A sunrise trek that Karen and I did recently as part of our yearly dedication to my organ donor and family.
ULURU KATA-TJUTA Dedication Flight 2018.
Try as I might, I will not be able to add enough superlatives to describe all we have seen and done over the past 3 days.
This is a trip that ALL Australians should do before they think of traveling overseas.
From the moment the airplane touches down at the Ayers Rock terminal you will begin to feel the pure realness of the country.
When combined with the friendly, hospitable and informative folks, both indigenous as well as non-indigenous, that you will no doubt meet while staying in the region, you will feel assured that this will be a very special stay.
The main area of Yalara is known as Voyages Ayers Rock Resort.
Here you will find Cafe’s, Restraunts, Souvener shops, Post Office and even an IGA!
Accommodation venues include something to suit most budgets and requirements:
– The Ayers Rock Campground
– Outback Pioneer Hotel& Lodge
– Desert Gardens Hotel
– Emu Walk apartments
– Sails In The Desert
There is also the Resort Town Square where you can find the Tourist Information Centre from which you can make any booking required during your stay.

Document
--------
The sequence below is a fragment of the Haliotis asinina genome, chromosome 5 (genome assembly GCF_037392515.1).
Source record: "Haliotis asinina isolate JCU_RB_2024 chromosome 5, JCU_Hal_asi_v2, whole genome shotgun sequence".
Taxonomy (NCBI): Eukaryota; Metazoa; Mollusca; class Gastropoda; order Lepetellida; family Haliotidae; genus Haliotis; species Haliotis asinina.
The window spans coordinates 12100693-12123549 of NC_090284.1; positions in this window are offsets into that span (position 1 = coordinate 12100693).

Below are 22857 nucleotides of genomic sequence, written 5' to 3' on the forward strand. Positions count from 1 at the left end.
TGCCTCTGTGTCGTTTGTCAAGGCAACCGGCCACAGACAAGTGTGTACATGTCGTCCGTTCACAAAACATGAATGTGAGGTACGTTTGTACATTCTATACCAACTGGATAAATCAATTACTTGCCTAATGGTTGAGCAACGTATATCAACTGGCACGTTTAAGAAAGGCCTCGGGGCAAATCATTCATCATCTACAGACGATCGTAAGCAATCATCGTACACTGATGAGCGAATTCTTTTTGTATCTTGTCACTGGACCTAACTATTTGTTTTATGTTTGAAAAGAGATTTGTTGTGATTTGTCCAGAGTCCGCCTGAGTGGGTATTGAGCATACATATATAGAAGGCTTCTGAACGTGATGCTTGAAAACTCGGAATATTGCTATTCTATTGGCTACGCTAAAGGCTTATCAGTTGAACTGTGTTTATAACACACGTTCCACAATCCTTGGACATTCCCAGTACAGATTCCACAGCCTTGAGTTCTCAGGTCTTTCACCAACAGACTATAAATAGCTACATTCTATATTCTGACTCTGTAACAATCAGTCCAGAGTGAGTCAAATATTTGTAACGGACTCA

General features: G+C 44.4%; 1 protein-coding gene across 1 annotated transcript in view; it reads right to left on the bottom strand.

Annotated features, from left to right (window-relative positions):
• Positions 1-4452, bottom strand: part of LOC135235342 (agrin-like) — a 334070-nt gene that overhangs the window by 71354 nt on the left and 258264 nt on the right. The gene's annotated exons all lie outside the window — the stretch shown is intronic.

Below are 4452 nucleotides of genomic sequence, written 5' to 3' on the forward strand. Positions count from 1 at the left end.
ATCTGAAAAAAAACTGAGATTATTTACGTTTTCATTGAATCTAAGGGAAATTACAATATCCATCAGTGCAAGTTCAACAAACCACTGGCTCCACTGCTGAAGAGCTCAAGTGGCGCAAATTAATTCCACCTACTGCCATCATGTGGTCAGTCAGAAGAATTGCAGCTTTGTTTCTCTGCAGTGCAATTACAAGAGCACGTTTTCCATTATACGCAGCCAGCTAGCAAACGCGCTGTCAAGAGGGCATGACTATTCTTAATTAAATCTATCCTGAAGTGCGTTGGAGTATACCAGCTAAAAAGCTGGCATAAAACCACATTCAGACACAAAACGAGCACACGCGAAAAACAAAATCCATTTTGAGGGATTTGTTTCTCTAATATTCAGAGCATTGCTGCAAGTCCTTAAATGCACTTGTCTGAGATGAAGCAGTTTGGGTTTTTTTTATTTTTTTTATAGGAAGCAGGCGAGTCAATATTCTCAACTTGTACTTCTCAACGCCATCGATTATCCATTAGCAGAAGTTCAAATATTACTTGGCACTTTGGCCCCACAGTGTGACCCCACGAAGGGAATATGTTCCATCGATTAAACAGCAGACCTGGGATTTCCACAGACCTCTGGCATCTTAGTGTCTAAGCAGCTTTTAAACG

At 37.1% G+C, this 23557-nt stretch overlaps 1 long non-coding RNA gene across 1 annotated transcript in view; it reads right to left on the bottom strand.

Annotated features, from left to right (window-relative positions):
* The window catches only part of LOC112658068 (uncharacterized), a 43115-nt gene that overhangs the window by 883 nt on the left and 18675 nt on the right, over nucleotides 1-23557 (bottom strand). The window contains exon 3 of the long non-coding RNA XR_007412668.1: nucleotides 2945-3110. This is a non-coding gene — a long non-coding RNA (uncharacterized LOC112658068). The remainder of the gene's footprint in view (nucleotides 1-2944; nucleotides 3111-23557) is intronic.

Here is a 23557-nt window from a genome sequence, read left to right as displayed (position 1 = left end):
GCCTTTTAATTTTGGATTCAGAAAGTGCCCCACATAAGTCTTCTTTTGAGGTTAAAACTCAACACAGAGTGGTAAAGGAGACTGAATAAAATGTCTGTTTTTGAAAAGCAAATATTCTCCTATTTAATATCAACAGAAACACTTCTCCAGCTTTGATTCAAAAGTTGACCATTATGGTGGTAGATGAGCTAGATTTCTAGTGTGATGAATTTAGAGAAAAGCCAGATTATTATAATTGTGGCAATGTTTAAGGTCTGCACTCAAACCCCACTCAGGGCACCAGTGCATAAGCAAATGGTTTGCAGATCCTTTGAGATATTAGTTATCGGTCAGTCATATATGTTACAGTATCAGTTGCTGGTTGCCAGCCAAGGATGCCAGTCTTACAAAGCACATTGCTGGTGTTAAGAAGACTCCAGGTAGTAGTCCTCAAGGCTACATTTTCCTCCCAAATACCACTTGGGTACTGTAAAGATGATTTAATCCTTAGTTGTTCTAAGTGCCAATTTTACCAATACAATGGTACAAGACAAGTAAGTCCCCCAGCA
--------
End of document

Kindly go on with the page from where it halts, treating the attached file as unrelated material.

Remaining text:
This is also one of the main Pick Up and Drop Off locations located around the resort.
The Ayers Rock Campground our base location rates well with any you will stay at on the tracks with:
– Clean cabins and facitilities.
– General staff who are keen to be of assistance and a ‘G’Day’!
– The reception office and it’s staff proved to be very helpful and a convenient port of call for all your inquiries and basic goods shop.
There are plenty of spaces for campers with a range of grassed areas as well as caravan type sites, with a good number of facilities such as BBQs, showers blocks and even a pool to cool off in.
All venues attached to the Resort Town Centre and various accommodation venues are within easy walking distance (approx. 15 mins).
Uluru-Kata Tjuta is the traditional home of the Anangu people.
Uluru-Kata Tjuta National Park and the Anangu people jointly manage the park.
The Anangu people were so hospitable and keen to teach those willing to learn about traditional methods of survival in the centre of this great big land we call Australia.
Knowledge about Bush Tucker such as:
– arnguli (bush plum),
– ili (native fig) and
– wayanu (quandong)
They showed us local Dreamtime stories as well as the methods used to create and use traditional local weapons and tools used by the hunter gatherers of the past.
They share knowledge past down from forefathers to those of the younger generation who are keen to keep the history and traditions of the ancestors alive in future generations.
We must not forget about the other non-indigenous folks who make the stay enjoyable such as “Snakebite” Michael, a true yarn teller and not bad on the Didgeridoo either.
As well as our Cameleer from the Uluru Camel Farm Sunrise trek, small world we live in as she is also a local so to speak coming from near enough to here. (Small world for sure).
The following blog post was first seen on Uluru Sunrise Camel Trek, Yalara NT. and is available on My Travel Bay. Find more on: https://www.youtube.com/watch?v=sGYas6KgXl8